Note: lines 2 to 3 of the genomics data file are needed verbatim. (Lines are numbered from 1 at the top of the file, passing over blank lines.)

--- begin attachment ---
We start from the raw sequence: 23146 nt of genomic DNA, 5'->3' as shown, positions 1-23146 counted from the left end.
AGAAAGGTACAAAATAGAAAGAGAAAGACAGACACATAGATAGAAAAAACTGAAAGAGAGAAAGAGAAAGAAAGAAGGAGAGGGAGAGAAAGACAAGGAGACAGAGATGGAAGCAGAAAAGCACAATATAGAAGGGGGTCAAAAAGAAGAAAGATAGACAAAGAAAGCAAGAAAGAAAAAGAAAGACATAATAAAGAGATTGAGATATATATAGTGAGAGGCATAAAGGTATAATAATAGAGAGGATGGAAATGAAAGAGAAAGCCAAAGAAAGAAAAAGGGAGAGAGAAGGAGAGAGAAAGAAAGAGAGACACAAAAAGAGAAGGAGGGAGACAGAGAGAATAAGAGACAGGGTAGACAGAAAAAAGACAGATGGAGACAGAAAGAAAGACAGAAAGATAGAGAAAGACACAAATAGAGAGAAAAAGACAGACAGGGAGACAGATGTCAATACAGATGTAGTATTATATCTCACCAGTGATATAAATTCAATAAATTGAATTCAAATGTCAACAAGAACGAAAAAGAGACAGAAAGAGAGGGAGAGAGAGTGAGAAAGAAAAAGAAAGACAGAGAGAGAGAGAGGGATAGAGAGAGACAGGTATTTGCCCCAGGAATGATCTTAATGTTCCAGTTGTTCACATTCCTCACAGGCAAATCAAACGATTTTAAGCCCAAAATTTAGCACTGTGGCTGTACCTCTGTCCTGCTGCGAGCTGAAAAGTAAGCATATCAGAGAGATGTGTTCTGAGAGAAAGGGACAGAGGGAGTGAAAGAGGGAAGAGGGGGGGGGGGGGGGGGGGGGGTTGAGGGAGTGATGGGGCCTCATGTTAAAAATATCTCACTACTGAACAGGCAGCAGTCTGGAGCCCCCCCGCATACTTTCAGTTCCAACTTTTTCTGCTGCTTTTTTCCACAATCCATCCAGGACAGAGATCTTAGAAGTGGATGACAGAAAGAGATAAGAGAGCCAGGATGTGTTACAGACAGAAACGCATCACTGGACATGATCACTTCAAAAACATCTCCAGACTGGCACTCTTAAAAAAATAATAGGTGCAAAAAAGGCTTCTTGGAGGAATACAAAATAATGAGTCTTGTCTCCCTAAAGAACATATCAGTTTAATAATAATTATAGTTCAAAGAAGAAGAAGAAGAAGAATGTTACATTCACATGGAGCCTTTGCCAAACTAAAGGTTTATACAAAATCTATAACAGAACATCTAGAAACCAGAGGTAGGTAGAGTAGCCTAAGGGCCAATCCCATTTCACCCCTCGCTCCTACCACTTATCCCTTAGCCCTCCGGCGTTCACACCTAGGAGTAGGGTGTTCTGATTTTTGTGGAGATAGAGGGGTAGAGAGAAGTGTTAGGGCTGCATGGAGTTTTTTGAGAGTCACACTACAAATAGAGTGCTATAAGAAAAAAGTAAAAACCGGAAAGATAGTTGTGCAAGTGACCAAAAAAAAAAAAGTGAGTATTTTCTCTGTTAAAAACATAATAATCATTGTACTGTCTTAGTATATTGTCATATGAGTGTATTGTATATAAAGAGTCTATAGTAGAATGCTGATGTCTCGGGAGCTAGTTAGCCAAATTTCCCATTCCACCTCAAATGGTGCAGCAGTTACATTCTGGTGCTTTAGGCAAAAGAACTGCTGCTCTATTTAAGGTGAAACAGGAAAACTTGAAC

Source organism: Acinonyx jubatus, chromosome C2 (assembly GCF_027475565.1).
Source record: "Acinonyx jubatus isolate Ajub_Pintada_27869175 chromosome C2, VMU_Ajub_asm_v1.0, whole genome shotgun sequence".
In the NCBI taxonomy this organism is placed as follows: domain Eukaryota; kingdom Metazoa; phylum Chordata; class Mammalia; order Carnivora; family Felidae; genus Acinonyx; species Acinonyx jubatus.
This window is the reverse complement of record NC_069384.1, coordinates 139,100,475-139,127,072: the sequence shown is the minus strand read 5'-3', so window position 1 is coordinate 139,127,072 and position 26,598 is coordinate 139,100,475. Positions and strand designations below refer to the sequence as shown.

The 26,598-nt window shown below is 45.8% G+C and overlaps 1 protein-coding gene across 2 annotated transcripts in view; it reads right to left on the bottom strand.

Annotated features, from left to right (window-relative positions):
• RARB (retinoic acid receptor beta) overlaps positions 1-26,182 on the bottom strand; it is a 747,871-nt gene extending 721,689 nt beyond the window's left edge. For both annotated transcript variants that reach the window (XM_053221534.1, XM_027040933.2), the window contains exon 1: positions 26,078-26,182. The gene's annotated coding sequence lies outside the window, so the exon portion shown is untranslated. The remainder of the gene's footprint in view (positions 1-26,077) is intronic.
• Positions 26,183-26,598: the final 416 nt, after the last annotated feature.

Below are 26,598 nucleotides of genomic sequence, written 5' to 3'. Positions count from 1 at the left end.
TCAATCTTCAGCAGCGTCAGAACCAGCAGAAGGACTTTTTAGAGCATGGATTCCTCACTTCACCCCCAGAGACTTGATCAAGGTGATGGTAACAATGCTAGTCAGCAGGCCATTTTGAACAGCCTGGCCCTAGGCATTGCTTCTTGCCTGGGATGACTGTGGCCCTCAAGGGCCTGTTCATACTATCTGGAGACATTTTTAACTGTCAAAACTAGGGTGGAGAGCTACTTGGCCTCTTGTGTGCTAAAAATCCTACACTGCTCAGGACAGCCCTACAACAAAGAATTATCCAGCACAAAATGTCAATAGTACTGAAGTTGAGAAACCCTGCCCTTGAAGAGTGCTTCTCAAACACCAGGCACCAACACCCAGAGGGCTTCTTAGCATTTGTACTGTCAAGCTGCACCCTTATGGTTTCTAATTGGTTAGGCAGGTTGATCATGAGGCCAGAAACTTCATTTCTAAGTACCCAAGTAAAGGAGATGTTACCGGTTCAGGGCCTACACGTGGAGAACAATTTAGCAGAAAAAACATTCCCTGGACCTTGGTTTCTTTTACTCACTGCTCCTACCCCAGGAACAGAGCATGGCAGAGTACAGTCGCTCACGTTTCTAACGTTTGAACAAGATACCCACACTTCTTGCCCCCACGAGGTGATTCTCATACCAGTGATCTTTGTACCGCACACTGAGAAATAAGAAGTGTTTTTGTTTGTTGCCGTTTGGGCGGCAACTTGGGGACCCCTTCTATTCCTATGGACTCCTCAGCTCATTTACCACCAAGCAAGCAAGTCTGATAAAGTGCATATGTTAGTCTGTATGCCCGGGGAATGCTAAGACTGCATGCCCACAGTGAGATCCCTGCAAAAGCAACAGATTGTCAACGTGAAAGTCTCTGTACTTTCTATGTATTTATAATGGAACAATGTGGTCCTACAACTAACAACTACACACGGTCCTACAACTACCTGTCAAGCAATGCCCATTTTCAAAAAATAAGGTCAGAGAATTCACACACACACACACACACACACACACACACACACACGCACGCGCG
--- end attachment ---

AGAAAGGTACAAAATAGAAAGAGAAAGACAGACACATAGATAGAAAAAACTGAAAGAGAGAAAGAGAAAGAAAGAAGGAGAGGGAGAGAAAGACAAGGAGACAGAGATGGAAGCAGAAAAGCACAATATAGAAGGGGGTCAAAAAGAAGAAAGATAGACAAAGAAAGCAAGAAAGAAAAAGAAAGACATAATAAAGAGATTGAGATATATATAGTGAGAGGCATAAAGGTATAATAATAGAGAGGATGGAAATGAAAGAGAAAGCCAAAGAAAGAAAAAGGGAGAGAGAAGGAGAGAGAAAGAAAGAGAGACACAAAAAGAGAAGGAGGGAGACAGAGAGAATAAGAGACAGGGTAGACAGAAAAAAGACAGATGGAGACAGAAAGAAAGACAGAAAGATAGAGAAAGACACAAATAGAGAGAAAAAGACAGACAGGGAGACAGATGTCAATACAGATGTAGTATTATATCTCACCAGTGATATAAATTCAATAAATTGAATTCAAATGTCAACAAGAACGAAAAAGAGACAGAAAGAGAGGGAGAGAGAGTGAGAAAGAAAAAGAAAGACAGAGAGAGAGAGAGGGATAGAGAGAGACAGGTATTTGCCCCAGGAATGATCTTAATGTTCCAGTTGTTCACATTCCTCACAGGCAAATCAAACGATTTTAAGCCCAAAATTTAGCACTGTGGCTGTACCTCTGTCCTGCTGCGAGCTGAAAAGTAAGCATATCAGAGAGATGTGTTCTGAGAGAAAGGGACAGAGGGAGTGAAAGAGGGAAGAGGGGGGGGGGGGGGGGGGGGGGTTGAGGGAGTGATGGGGCCTCATGTTAAAAATATCTCACTACTGAACAGGCAGCAGTCTGGAGCCCCCCCGCATACTTTCAGTTCCAACTTTTTCTGCTGCTTTTTTCCACAATCCATCCAGGACAGAGATCTTAGAAGTGGATGACAGAAAGAGATAAGAGAGCCAGGATGTGTTACAGACAGAAACGCATCACTGGACATGATCACTTCAAAAACATCTCCAGACTGGCACTCTTAAAAAAATAATAGGTGCAAAAAAGGCTTCTTGGAGGAATACAAAATAATGAGTCTTGTCTCCCTAAAGAACATATCAGTTTAATAATAATTATAGTTCAAAGAAGAAGAAGAAGAAGAATGTTACATTCACATGGAGCCTTTGCCAAACTAAAGGTTTATACAAAATCTATAACAGAACATCTAGAAACCAGAGGTAGGTAGAGTAGCCTAAGGGCCAATCCCATTTCACCCCTCGCTCCTACCACTTATCCCTTAGCCCTCCGGCGTTCACACCTAGGAGTAGGGTGTTCTGATTTTTGTGGAGATAGAGGGGTAGAGAGAAGTGTTAGGGCTGCATGGAGTTTTTTGAGAGTCACACTACAAATAGAGTGCTATAAGAAAAAAGTAAAAACCGGAAAGATAGTTGTGCAAGTGACCAAAAAAAAAAAAGTGAGTATTTTCTCTGTTAAAAACATAATAATCATTGTACTGTCTTAGTATATTGTCATATGAGTGTATTGTATATAAAGAGTCTATAGTAGAATGCTGATGTCTCGGGAGCTAGTTAGCCAAATTTCCCATTCCACCTCAAATGGTGCAGCAGTTACATTCTGGTGCTTTAGGCAAAAGAACTGCTGCTCTATTTAAGGTGAAACAGGAAAACTTGAAC

Source organism: Acinonyx jubatus, chromosome C2 (assembly GCF_027475565.1).